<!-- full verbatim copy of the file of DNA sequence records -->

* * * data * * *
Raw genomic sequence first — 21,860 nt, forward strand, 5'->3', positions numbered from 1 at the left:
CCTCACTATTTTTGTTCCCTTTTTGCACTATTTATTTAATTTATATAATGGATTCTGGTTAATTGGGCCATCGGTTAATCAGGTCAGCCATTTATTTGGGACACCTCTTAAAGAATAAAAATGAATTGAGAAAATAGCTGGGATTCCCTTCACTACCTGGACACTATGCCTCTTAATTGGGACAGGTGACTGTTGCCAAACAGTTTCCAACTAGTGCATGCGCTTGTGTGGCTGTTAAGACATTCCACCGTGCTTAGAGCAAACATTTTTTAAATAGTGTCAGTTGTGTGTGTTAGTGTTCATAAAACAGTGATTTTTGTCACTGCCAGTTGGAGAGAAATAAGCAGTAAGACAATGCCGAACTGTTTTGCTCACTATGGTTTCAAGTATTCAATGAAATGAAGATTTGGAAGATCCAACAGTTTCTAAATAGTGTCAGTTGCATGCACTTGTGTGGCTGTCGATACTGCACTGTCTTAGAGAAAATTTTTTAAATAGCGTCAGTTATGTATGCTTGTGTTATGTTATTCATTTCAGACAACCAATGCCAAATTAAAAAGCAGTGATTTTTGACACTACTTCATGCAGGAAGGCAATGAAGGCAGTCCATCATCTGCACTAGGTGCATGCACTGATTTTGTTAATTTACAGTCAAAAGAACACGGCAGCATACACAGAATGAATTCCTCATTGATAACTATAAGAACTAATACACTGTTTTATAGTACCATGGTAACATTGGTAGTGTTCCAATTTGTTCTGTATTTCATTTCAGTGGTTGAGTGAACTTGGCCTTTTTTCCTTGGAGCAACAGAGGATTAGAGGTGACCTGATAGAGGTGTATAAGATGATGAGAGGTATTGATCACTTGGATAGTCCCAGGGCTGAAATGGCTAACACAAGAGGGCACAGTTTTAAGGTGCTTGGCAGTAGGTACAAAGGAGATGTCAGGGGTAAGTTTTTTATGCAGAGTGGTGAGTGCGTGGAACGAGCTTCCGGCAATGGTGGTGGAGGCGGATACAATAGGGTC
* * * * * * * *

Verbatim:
Raw genomic sequence first — 21,860 nt, forward strand, 5'->3', positions numbered from 1 at the left:
CCTCACTATTTTTGTTCCCTTTTTGCACTATTTATTTAATTTATATAATGGATTCTGGTTAATTGGGCCATCGGTTAATCAGGTCAGCCATTTATTTGGGACACCTCTTAAAGAATAAAAATGAATTGAGAAAATAGCTGGGATTCCCTTCACTACCTGGACACTATGCCTCTTAATTGGGACAGGTGACTGTTGCCAAACAGTTTCCAACTAGTGCATGCGCTTGTGTGGCTGTTAAGACATTCCACCGTGCTTAGAGCAAACATTTTTTAAATAGTGTCAGTTGTGTGTGTTAGTGTTCATAAAACAGTGATTTTTGTCACTGCCAGTTGGAGAGAAATAAGCAGTAAGACAATGCCGAACTGTTTTGCTCACTATGGTTTCAAGTATTCAATGAAATGAAGATTTGGAAGATCCAACAGTTTCTAAATAGTGTCAGTTGCATGCACTTGTGTGGCTGTCGATACTGCACTGTCTTAGAGAAAATTTTTTAAATAGCGTCAGTTATGTATGCTTGTGTTATGTTATTCATTTCAGACAACCAATGCCAAATTAAAAAGCAGTGATTTTTGACACTACTTCATGCAGGAAGGCAATGAAGGCAGTCCATCATCTGCACTAGGTGCATGCACTGATTTTGTTAATTTACAGTCAAAAGAACACGGCAGCATACACAGAATGAATTCCTCATTGATAACTATAAGAACTAATACACTGTTTTATAGTACCATGGTAACATTGGTAGTGTTCCAATTTGTTCTGTATTTCATTTCAGTGGTTGAGTGAACTTGGCCTTTTTTCCTTGGAGCAACAGAGGATTAGAGGTGACCTGATAGAGGTGTATAAGATGATGAGAGGTATTGATCACTTGGATAGTCCCAGGGCTGAAATGGCTAACACAAGAGGGCACAGTTTTAAGGTGCTTGGCAGTAGGTACAAAGGAGATGTCAGGGGTAAGTTTTTTATGCAGAGTGGTGAGTGCGTGGAACGAGCTTCCGGCAATGGTGGTGGAGGCGGATACAATAGGGTC